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Friday, December 28, 2012

How many planners does it take to screw in a lightbulb?

Quite a few.

Comments (14)

Right-O. They should change the name of the (in)disipline from planning to screwing. It's more vibrant.

Typical Portland these days.

Mr. Fish:

Maybe you could start with basic services like turning on the water fountains in Grant Park instead of these grand plans to spend millions that will require another bond measure. There hasn't been working fountains for a few years but we have millions to plan and spend on this.

When a local government has been structured to meet the desires of planners, what else can one expect?

Good thing they provided this useful information

Figure 5 -Solar and wind exposure

I'm not sure who to attribute this to, but it answers the question pretty well:

Q: How many bureaucrats does it take to screw in a light bulb?

A: Two. One to assure the public that everything possible is being done while the other screws the bulb into a water faucet.

How many? Drum roll please: How many can you afford?

This fall the City Council closed two community Centers. Fulton was one of these (it's now just a rental facility for those who can afford the rent.) The Council did this in the face of vigorous community support to keep Fulton open. There was a preschool program there and that's now gone. I believe the closing saved about $79,000, not enough to pay for just the plan for Willamette Park.

It should be noted that the new Parks guy is mostly interested in Parks, not community centers and their programs.

At least two, otherwise it's masturbation, not screwing.

Q: How many?
A: One MORE than is currently funded.

Don, that is a very sad statistic deserving of greater public attention. Does anyone here know what the exact cost of this study was, or the reported savings from the two closures?

My thought about that closure of Fulton Community Center was to look at the location, land around it and what plans that land might hold for something like housing in the future.
First step is to close the use of it for a community center. I don't live in that area but was disgusted when I heard about it. . . it is a charming center, but I guess old Portland charm doesn't matter to the new planners and will have to be redone.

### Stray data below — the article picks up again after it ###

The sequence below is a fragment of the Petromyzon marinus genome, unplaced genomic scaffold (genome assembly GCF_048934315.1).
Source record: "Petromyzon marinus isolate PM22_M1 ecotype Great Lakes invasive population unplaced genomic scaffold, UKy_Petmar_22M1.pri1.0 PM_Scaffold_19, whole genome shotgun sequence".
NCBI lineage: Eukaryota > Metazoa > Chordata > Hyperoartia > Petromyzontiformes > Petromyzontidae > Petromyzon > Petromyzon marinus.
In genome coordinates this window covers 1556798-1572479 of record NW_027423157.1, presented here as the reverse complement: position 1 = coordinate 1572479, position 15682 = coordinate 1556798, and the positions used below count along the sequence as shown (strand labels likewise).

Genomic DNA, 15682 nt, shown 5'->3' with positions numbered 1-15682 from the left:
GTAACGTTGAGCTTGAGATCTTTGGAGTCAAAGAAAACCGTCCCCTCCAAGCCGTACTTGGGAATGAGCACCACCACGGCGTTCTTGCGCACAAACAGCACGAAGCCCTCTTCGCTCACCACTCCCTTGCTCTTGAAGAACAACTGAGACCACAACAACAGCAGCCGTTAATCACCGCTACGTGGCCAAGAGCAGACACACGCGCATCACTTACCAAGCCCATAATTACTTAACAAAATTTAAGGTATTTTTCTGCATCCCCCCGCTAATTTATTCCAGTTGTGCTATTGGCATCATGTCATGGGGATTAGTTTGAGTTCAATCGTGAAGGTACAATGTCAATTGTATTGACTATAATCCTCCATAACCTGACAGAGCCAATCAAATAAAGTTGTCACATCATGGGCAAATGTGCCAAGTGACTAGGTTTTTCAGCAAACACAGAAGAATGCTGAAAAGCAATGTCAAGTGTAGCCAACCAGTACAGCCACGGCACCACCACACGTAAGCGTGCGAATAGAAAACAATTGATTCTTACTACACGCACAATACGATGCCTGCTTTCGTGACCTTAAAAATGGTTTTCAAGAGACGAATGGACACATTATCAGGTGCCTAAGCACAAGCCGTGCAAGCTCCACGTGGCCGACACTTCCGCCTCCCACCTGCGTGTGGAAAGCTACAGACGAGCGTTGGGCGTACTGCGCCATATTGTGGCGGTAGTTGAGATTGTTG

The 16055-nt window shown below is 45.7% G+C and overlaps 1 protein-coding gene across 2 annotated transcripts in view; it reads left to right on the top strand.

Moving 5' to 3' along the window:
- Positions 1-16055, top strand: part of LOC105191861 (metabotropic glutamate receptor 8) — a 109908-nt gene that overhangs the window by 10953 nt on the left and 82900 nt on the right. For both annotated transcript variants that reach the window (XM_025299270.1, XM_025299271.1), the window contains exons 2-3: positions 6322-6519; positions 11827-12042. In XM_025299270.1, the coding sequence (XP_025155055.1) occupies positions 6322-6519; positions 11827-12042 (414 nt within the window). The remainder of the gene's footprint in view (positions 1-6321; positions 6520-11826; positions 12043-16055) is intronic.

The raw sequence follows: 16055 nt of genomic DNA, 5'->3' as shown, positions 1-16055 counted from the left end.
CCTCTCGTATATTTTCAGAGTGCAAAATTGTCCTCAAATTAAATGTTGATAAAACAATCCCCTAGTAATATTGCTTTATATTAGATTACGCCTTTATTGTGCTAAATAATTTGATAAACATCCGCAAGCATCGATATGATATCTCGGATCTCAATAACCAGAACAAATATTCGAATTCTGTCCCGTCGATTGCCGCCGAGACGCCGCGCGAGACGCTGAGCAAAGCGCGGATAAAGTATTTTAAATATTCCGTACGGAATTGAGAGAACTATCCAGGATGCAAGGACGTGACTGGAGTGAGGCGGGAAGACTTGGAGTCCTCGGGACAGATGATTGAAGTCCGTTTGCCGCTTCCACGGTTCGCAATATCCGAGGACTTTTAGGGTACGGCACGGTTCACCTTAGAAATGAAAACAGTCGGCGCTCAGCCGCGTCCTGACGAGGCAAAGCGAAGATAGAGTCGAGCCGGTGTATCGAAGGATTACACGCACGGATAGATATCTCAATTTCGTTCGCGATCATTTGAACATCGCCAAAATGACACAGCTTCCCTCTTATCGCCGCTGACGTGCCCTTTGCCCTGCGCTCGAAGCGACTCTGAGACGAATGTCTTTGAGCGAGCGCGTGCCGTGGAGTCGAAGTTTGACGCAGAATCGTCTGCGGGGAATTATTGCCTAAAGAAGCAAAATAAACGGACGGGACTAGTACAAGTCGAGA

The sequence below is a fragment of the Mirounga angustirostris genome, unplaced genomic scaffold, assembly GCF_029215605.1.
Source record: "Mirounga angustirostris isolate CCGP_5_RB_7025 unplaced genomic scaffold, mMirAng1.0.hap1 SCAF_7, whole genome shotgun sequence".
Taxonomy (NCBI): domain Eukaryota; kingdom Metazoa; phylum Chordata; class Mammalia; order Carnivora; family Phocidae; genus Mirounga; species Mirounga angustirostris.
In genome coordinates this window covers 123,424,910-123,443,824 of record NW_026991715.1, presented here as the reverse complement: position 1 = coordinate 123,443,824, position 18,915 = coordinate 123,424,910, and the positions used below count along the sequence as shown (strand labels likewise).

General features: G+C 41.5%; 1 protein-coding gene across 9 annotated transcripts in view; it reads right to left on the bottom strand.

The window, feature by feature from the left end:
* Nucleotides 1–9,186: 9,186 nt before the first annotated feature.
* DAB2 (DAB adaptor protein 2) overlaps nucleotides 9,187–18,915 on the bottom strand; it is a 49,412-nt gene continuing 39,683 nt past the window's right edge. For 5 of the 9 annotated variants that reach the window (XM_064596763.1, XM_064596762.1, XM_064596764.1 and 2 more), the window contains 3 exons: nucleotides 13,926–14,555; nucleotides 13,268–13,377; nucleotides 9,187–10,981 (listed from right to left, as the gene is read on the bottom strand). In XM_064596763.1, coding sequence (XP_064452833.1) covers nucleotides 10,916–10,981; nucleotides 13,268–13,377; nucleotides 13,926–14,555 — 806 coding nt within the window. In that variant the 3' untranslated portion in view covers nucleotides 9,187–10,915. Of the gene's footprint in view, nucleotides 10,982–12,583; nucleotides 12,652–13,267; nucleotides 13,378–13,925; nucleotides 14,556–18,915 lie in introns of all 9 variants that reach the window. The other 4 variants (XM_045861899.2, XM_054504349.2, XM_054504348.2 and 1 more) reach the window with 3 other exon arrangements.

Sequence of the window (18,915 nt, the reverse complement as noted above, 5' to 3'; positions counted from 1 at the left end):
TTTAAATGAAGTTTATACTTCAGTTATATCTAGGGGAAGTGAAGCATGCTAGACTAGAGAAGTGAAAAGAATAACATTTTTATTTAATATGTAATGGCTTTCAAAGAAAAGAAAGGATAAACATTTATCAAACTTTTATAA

Clinamen, as I've posted before about Fulton Park, there is over 10 acres combined with the adjacent park owned Community Garden. Being right on SW Barbur near the Terwilliger intersection, Fish/Parks is orchestrating this good sized taxpayer owned land for affordable public housing. Screw the park deficient South Portland neighborhood of a park, a community center and some open space.

The Barbur/Terwilliger area is also designated as a major transit/neighborhood node in the Barbur to Sherwood lightrail transit studies. But several of the cities farther out are planning to put this idea up to a vote, and not relying on a over $10 Million study telling us we want and need.

I never did think that Fish who is into public housing ought to be in charge of our public park land, but then again, who in those "high perches at city hall" can we count on to be good stewards of our public resources?
I liked taking a walk in that lovely area, what a shame if taken and filled with cookie cutter clutter. With so much infill and more projected, open space is needed more than ever.
I recall that community center was well used.
Shame on Fish, just another reason to recall him.

By the way, how was that parkland acquired?
Was it donated, in perpetuity to remain as open space? What is the history, was that building a school?

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